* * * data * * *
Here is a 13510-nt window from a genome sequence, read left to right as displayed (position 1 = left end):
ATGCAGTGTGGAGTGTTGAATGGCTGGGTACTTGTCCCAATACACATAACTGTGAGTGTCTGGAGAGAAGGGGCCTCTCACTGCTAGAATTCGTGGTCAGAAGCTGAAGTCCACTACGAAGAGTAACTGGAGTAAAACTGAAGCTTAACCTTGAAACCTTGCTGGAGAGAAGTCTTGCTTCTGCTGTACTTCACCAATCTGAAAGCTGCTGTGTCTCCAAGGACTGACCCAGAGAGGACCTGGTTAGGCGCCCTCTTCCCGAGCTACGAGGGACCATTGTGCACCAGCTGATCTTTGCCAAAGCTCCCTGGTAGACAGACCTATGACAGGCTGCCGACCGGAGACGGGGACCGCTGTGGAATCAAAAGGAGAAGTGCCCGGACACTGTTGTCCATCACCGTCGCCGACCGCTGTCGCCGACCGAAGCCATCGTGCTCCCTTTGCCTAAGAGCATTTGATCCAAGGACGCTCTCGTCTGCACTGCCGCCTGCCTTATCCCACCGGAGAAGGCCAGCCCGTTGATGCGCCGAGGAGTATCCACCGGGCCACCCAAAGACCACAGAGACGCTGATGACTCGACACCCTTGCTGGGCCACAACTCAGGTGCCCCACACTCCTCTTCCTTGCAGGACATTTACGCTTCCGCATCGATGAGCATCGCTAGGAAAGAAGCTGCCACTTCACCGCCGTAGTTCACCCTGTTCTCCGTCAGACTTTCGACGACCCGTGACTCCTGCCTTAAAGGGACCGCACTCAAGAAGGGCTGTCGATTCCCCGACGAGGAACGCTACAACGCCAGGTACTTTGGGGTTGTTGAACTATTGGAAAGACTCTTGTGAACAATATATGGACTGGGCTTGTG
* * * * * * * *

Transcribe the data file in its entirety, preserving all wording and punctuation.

Here is a 13510-nt window from a genome sequence, read left to right as displayed (position 1 = left end):
ATGCAGTGTGGAGTGTTGAATGGCTGGGTACTTGTCCCAATACACATAACTGTGAGTGTCTGGAGAGAAGGGGCCTCTCACTGCTAGAATTCGTGGTCAGAAGCTGAAGTCCACTACGAAGAGTAACTGGAGTAAAACTGAAGCTTAACCTTGAAACCTTGCTGGAGAGAAGTCTTGCTTCTGCTGTACTTCACCAATCTGAAAGCTGCTGTGTCTCCAAGGACTGACCCAGAGAGGACCTGGTTAGGCGCCCTCTTCCCGAGCTACGAGGGACCATTGTGCACCAGCTGATCTTTGCCAAAGCTCCCTGGTAGACAGACCTATGACAGGCTGCCGACCGGAGACGGGGACCGCTGTGGAATCAAAAGGAGAAGTGCCCGGACACTGTTGTCCATCACCGTCGCCGACCGCTGTCGCCGACCGAAGCCATCGTGCTCCCTTTGCCTAAGAGCATTTGATCCAAGGACGCTCTCGTCTGCACTGCCGCCTGCCTTATCCCACCGGAGAAGGCCAGCCCGTTGATGCGCCGAGGAGTATCCACCGGGCCACCCAAAGACCACAGAGACGCTGATGACTCGACACCCTTGCTGGGCCACAACTCAGGTGCCCCACACTCCTCTTCCTTGCAGGACATTTACGCTTCCGCATCGATGAGCATCGCTAGGAAAGAAGCTGCCACTTCACCGCCGTAGTTCACCCTGTTCTCCGTCAGACTTTCGACGACCCGTGACTCCTGCCTTAAAGGGACCGCACTCAAGAAGGGCTGTCGATTCCCCGACGAGGAACGCTACAACGCCAGGTACTTTGGGGTTGTTGAACTATTGGAAAGACTCTTGTGAACAATATATGGACTGGGCTTGTG